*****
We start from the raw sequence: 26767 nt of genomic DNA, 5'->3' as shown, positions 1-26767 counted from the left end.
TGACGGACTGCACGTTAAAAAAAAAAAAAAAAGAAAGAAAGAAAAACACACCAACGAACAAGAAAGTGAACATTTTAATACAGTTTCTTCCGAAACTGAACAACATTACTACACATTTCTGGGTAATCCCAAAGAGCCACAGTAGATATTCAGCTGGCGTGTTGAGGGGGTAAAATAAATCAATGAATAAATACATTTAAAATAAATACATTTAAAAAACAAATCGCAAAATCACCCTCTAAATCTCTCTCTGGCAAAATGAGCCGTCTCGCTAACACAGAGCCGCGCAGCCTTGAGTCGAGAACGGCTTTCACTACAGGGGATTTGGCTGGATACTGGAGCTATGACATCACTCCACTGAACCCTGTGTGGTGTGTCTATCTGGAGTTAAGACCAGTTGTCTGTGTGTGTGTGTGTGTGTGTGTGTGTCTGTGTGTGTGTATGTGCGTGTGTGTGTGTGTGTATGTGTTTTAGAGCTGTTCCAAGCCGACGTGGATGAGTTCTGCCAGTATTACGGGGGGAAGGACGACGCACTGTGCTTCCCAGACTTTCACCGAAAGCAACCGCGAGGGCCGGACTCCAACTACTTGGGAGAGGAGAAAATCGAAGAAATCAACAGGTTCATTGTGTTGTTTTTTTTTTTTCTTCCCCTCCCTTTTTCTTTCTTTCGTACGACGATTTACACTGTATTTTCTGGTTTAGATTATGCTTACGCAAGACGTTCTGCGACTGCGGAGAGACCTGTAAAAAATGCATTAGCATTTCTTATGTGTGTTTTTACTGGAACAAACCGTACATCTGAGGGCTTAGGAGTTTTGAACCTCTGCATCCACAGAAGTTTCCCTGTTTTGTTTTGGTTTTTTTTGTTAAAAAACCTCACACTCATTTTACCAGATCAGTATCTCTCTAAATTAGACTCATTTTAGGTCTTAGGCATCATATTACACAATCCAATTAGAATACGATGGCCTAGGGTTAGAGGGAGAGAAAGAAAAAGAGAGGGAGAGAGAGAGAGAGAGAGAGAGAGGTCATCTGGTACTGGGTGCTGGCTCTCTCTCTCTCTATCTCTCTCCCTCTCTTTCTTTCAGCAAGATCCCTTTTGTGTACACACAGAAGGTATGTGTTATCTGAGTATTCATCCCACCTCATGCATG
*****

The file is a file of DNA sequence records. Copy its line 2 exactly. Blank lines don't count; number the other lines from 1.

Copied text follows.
TGACGGACTGCACGTTAAAAAAAAAAAAAAAAGAAAGAAAGAAAAACACACCAACGAACAAGAAAGTGAACATTTTAATACAGTTTCTTCCGAAACTGAACAACATTACTACACATTTCTGGGTAATCCCAAAGAGCCACAGTAGATATTCAGCTGGCGTGTTGAGGGGGTAAAATAAATCAATGAATAAATACATTTAAAATAAATACATTTAAAAAACAAATCGCAAAATCACCCTCTAAATCTCTCTCTGGCAAAATGAGCCGTCTCGCTAACACAGAGCCGCGCAGCCTTGAGTCGAGAACGGCTTTCACTACAGGGGATTTGGCTGGATACTGGAGCTATGACATCACTCCACTGAACCCTGTGTGGTGTGTCTATCTGGAGTTAAGACCAGTTGTCTGTGTGTGTGTGTGTGTGTGTGTGTGTCTGTGTGTGTGTATGTGCGTGTGTGTGTGTGTGTATGTGTTTTAGAGCTGTTCCAAGCCGACGTGGATGAGTTCTGCCAGTATTACGGGGGGAAGGACGACGCACTGTGCTTCCCAGACTTTCACCGAAAGCAACCGCGAGGGCCGGACTCCAACTACTTGGGAGAGGAGAAAATCGAAGAAATCAACAGGTTCATTGTGTTGTTTTTTTTTTTTCTTCCCCTCCCTTTTTCTTTCTTTCGTACGACGATTTACACTGTATTTTCTGGTTTAGATTATGCTTACGCAAGACGTTCTGCGACTGCGGAGAGACCTGTAAAAAATGCATTAGCATTTCTTATGTGTGTTTTTACTGGAACAAACCGTACATCTGAGGGCTTAGGAGTTTTGAACCTCTGCATCCACAGAAGTTTCCCTGTTTTGTTTTGGTTTTTTTTGTTAAAAAACCTCACACTCATTTTACCAGATCAGTATCTCTCTAAATTAGACTCATTTTAGGTCTTAGGCATCATATTACACAATCCAATTAGAATACGATGGCCTAGGGTTAGAGGGAGAGAAAGAAAAAGAGAGGGAGAGAGAGAGAGAGAGAGAGAGAGGTCATCTGGTACTGGGTGCTGGCTCTCTCTCTCTCTATCTCTCTCCCTCTCTTTCTTTCAGCAAGATCCCTTTTGTGTACACACAGAAGGTATGTGTTATCTGAGTATTCATCCCACCTCATGCATG